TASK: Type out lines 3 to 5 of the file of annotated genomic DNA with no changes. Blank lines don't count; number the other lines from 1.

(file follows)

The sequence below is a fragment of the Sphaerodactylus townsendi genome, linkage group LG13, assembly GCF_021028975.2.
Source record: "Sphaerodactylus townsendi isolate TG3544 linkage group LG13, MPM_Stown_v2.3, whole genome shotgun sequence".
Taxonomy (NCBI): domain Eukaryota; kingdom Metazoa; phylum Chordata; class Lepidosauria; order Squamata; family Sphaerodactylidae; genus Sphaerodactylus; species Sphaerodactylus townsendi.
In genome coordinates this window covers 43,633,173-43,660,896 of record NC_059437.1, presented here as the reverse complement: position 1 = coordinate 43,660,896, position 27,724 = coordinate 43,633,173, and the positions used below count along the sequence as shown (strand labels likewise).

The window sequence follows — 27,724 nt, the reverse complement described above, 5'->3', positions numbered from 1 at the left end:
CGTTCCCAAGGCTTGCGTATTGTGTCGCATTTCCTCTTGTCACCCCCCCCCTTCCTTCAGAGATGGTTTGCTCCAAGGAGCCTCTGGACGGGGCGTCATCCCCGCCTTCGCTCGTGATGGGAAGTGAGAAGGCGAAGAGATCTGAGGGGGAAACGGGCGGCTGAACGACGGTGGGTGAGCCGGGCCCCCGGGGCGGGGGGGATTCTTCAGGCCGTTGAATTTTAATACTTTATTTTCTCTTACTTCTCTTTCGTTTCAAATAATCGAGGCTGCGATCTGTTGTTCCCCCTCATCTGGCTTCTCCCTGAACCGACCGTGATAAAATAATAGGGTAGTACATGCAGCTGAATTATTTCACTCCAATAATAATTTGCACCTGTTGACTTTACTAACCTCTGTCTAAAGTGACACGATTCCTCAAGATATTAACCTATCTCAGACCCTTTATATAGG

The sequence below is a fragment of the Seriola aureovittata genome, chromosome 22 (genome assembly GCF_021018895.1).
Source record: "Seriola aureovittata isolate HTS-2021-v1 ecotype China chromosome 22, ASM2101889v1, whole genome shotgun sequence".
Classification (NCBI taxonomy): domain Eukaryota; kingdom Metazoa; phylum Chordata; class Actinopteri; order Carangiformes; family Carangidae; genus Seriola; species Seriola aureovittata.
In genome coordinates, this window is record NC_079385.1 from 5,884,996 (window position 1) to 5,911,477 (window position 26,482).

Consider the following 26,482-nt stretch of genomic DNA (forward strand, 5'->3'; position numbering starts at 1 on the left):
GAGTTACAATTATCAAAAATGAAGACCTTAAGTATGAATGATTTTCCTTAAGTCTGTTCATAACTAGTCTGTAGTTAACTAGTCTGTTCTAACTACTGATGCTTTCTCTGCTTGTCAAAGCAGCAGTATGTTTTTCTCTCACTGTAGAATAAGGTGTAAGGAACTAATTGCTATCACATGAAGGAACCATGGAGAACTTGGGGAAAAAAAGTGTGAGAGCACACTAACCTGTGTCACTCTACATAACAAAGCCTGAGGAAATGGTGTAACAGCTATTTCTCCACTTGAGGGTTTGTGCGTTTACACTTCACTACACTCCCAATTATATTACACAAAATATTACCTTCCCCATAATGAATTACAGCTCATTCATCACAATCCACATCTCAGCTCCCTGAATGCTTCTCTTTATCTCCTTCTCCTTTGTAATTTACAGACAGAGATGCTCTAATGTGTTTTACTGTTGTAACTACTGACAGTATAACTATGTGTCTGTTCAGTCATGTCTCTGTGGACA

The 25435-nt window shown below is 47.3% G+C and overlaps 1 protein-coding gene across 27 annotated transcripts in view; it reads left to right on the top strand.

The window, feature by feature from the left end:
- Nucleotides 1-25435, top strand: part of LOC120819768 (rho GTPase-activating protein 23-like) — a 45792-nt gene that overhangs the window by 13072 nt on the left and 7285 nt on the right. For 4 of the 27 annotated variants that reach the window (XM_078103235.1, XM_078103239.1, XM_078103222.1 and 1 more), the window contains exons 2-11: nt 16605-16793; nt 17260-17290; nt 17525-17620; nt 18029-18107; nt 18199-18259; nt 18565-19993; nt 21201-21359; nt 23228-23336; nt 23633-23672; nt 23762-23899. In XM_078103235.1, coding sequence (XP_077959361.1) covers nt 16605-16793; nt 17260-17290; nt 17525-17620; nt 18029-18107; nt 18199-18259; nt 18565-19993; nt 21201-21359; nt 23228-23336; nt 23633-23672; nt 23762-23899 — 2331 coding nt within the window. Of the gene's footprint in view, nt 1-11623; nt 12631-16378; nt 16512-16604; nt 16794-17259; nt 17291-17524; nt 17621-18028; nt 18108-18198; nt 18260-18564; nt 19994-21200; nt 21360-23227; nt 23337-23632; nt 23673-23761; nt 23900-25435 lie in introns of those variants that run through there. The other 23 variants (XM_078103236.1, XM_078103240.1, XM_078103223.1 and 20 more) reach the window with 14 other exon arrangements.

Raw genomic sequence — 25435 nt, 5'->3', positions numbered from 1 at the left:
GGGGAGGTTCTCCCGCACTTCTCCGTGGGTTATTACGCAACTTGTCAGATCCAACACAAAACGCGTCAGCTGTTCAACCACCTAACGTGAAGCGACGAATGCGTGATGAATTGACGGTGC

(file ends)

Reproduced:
Taxonomy (NCBI): domain Eukaryota; kingdom Metazoa; phylum Chordata; class Lepidosauria; order Squamata; family Sphaerodactylidae; genus Sphaerodactylus; species Sphaerodactylus townsendi.
In genome coordinates this window covers 43,633,173-43,660,896 of record NC_059437.1, presented here as the reverse complement: position 1 = coordinate 43,660,896, position 27,724 = coordinate 43,633,173, and the positions used below count along the sequence as shown (strand labels likewise).

The window sequence follows — 27,724 nt, the reverse complement described above, 5'->3', positions numbered from 1 at the left end: